Productivity growth and the power of central bankers are the trump card of the economy
News_Code: 355502 10/25/2021 11:39:26 AM
Productivity growth and the power of central bankers are the trump card of the economy
Although there is a fear that the world will return to the inflation record of the 1970s, the growth of productivity and the power of central bankers will win the economy.

According to the Economist, stagflation is an acute problem because it is a combination of two diseases - high inflation and poor growth - which are not normally associated with each other. Economic growth has been strong in most parts of the world since the beginning of the year, and the unemployment rate, although still above pre-epidemic levels, has generally declined. But the recovery seems to be slowing, exacerbating fears of a recession. Covid-19 has led to plant closures in parts of Southeast Asia, affecting industrial production.

The consumer outlook in the United States is deteriorating. Meanwhile, after a decade of slowness, price pressures are intensifying (Figure 1). Inflation in most parts of the world has reached above the target levels of central banks, exceeding 3% in the UK and the euro area and 5% in the US.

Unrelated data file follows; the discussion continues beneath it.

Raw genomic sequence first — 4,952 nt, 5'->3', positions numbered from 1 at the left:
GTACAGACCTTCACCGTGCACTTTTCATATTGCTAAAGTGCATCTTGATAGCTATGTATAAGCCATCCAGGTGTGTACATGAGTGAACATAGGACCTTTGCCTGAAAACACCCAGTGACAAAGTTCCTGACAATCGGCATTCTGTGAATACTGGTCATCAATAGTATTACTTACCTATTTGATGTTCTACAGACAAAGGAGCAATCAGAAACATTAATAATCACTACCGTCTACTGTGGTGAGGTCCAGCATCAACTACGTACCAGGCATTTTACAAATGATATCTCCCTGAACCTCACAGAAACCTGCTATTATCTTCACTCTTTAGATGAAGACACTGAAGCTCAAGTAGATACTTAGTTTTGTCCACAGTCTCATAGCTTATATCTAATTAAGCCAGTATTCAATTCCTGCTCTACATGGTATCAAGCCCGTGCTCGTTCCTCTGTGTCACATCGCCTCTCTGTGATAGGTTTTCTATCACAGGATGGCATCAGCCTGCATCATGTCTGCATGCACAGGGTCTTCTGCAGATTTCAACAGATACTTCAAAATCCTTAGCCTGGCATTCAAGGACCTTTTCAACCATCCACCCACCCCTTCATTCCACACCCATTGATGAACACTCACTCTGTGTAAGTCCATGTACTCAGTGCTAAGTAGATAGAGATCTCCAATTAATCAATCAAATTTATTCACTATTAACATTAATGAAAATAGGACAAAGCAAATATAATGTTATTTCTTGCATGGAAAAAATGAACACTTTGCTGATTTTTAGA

This economic picture is no worse than it was in the 1970s (Figure 2). But what worries experts about stagflation is that the charts are less accurate than the fact that even as economic growth slows, inflation will remain high, and this is terribly similar to the factors behind the stagflation of the 1970s.


One of the similarities is that the global economy again suffers from food price shocks and the energy crisis. Global food prices have risen by about a third over the past year. Gas and coal prices in Asia and Europe are close to their highest levels. Both fuel reserves are alarmingly low in large economies such as China and India. Power outages, which are currently a crisis in China, could spread. Rising energy costs are putting more pressure on inflation and darkening the global economic outlook.